Foreign Secretary Boris Johnson is backing a new campaign group calling for a “hard Brexit”, a move widely seen in the press as an act of defiance against Prime Minister Theresa May.
“Change Britain” launched on Sunday with the support of Johnson and his former Brexit ally and cabinet minister Michael Gove. Margaret Thatcher’s Chancellor Nigel Lawson and David Cameron’s former adviser Steve Hilton are also involved, according to the Daily Mail.
The cross-party group is chaired by Labour MP Gisela Stuart, who chaired the official “Vote Leave” campaign in the run-up to the referendum. Stuart wrote a column for Sunday’s Sun setting out her vision for the new group, writing:
“We need to get on with the task of building a new relationship with the nations of the EU and, in doing so, help shape the next chapter in Europe’s history.
“On all of this there is real work to be done, much of it unglamorous, and a need for the best people to come together to complete the task.
“…This isn’t a time for Leavers and Remainers — now is a time for Doers.”
Johnson also writes in Sunday’s Sun: “Brexit means Brexit and that means delivering on their instructions and restoring UK control over our laws, borders, money and trade,” echoing a video message recorded for the launch of Change Britain.
While the new campaign group may seem uncontroversial — Johnson and Stuart were both major figures in the Vote Leave campaign after all — Johnson’s support of it has been interpreted as a dig at Theresa May in the press.
The language used by “Change Britain” on its website and in Johnson’s speech suggests a preference for a “hard Brexit”, where control over borders takes precident over things like economic concerns.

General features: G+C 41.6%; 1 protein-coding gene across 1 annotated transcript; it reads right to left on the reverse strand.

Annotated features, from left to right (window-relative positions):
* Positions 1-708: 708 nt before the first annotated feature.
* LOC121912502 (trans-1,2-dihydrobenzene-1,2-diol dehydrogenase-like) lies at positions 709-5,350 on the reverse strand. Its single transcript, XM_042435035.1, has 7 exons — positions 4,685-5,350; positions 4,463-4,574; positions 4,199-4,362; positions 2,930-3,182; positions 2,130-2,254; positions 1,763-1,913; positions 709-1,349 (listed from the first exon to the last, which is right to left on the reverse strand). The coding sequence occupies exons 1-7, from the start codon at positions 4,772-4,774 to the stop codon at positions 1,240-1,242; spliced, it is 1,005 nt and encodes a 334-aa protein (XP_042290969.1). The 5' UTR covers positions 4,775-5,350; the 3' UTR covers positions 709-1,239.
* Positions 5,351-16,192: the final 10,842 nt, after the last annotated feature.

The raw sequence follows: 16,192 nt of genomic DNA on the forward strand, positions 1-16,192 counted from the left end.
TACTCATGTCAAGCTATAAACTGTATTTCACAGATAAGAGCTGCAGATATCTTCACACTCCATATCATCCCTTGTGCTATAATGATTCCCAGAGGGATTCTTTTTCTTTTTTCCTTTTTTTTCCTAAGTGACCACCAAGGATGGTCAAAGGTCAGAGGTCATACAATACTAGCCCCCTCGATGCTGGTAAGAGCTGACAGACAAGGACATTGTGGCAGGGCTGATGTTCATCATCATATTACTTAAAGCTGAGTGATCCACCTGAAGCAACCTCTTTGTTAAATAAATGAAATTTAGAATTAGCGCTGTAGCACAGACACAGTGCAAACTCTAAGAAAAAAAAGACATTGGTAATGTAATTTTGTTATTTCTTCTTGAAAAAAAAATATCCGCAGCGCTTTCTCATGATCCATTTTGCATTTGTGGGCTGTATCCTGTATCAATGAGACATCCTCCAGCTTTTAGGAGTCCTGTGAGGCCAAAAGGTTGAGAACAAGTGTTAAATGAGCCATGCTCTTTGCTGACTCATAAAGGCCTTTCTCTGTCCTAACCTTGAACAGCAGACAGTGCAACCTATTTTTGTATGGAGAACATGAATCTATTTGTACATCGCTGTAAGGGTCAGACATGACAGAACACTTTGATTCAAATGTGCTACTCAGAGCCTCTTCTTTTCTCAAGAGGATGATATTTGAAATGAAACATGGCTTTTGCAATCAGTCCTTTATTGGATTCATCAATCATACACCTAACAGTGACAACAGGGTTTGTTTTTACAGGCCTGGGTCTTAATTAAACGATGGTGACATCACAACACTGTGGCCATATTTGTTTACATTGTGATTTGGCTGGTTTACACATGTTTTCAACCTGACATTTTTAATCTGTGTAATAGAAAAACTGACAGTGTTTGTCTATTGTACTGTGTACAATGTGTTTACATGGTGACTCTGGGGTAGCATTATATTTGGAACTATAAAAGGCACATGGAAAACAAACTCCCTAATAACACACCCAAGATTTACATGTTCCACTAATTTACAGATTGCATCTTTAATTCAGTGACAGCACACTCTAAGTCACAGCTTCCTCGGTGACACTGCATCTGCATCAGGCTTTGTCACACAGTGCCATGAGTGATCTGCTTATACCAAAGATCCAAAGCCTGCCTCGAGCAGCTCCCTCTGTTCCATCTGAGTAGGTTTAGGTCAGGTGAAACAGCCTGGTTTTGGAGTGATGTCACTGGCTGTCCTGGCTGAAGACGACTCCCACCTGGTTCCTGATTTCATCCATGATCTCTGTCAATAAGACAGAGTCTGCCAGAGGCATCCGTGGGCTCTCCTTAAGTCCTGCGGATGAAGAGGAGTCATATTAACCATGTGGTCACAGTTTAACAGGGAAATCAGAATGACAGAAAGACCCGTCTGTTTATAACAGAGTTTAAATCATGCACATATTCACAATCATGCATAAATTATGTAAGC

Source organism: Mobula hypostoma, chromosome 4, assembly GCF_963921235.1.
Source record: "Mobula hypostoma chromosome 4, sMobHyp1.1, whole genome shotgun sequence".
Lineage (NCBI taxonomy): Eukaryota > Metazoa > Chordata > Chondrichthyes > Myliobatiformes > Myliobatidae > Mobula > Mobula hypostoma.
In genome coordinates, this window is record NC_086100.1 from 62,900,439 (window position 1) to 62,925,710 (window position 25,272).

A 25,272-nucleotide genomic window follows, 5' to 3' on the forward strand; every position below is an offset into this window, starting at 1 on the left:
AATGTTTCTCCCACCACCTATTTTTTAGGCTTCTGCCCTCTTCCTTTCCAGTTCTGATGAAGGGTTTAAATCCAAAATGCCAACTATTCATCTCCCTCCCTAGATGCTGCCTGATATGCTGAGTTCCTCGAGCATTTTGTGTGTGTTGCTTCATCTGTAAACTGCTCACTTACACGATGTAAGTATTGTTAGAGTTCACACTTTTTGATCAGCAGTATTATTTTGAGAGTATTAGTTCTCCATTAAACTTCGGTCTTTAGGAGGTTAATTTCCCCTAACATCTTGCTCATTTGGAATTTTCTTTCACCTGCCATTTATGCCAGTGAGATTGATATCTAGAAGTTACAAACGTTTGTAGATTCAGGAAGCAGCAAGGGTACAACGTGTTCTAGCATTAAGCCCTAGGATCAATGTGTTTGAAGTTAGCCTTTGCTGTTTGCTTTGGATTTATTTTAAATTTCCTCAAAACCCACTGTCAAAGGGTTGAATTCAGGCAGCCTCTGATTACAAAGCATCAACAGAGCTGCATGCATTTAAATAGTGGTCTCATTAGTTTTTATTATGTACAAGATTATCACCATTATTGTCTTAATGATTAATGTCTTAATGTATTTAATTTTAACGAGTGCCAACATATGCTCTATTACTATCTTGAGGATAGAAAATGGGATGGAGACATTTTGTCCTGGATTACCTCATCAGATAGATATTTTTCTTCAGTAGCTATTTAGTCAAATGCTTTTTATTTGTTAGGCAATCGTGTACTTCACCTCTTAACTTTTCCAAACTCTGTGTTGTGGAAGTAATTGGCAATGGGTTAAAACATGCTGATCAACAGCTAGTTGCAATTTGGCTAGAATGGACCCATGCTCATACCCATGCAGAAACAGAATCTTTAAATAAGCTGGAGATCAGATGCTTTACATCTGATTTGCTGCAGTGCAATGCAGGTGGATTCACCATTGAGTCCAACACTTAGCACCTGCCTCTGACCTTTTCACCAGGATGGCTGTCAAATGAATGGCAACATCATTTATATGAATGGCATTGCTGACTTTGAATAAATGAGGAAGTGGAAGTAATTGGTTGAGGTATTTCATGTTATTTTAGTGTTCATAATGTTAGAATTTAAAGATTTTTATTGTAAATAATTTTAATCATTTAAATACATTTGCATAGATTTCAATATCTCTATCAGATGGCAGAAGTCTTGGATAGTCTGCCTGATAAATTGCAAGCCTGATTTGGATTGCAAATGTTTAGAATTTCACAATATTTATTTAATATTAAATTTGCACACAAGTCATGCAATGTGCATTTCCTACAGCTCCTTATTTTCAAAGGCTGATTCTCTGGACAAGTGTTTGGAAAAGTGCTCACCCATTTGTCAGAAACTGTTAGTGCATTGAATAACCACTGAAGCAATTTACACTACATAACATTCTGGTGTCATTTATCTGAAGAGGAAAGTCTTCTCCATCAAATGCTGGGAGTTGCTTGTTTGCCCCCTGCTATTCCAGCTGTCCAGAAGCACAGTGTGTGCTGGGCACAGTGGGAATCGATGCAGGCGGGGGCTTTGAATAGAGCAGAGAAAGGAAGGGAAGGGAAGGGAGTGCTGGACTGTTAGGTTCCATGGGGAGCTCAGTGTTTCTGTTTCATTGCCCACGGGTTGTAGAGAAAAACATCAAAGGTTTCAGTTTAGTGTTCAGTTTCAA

May supported the Remain campaign in the run-up to the referendum and while she has repeatedly said that “Brexit means Brexit” and she will deliver what the British people voted for, many on the right of the Tory Party fear she will deliver a watered down version of the vision pro-Brexit campaigners put forward.
The Mail on Sunday calls the move “the latest sign of tensions between the Brexiteer Ministers and No 10,” saying: “The aim is to ensure that Mrs May does not try to negotiate a form of ‘Brexit-lite’ involving compromises over immigration controls in exchange for greater access to the single market.”
Sky New’s chief political correspondent Jon Craig also says that Johnson’s statement “appears to put pressure on the Prime Minister to deliver on Brexit.”
And the Guardian says that Johnson’s “decision to record a message supporting Change Britain indicated the continued tensions over the issue within May’s government, where Johnson, along with other prominent pro-Brexiters Liam Fox and David Davis, is seen as pressing the case for a rapid and comprehensive exit.”
The Prime Minister has this week twice distanced herself from comments made by two of her three Brexit Ministers.
>Brexit Minister David Davis said in a speech setting out plans for leaving the European Union that it would be “very improbable” that the UK would retain access to the single market if it were to retake control of its borders. The Prime Minister’s spokesperson said this was just “his opinion.”
May also said comments made by International Trade Minister Liam Fox suggesting British businesses were “too fat and lazy” to export were just his opinion.
Between them, Johnson, Davis, and Fox are seen as the three key ministers who will determine the shape of Brexit, although the Prime Minister clearly wants to steer the process.
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